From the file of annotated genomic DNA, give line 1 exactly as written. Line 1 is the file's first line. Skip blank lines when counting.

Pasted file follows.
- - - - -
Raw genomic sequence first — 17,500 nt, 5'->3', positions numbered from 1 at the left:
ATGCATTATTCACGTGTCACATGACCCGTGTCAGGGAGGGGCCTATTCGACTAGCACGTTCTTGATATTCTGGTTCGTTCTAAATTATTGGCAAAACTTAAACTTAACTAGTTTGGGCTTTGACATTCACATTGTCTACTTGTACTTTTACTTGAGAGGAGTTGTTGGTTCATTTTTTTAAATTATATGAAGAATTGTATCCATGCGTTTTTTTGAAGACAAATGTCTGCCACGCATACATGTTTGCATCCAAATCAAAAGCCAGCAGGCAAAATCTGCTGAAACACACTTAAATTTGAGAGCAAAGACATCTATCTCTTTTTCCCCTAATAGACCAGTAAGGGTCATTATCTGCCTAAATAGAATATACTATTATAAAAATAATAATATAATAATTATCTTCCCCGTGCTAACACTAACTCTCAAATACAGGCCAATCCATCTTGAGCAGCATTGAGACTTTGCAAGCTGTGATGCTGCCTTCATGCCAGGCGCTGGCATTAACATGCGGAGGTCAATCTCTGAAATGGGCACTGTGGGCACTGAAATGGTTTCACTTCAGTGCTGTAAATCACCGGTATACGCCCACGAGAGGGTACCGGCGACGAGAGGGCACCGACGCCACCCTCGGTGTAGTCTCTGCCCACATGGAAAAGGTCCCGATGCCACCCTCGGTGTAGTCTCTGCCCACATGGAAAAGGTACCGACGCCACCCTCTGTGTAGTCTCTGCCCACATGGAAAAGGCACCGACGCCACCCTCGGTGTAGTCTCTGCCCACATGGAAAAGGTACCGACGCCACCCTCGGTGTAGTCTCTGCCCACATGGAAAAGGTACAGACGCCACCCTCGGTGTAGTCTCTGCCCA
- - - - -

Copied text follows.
Raw genomic sequence first — 17,500 nt, 5'->3', positions numbered from 1 at the left: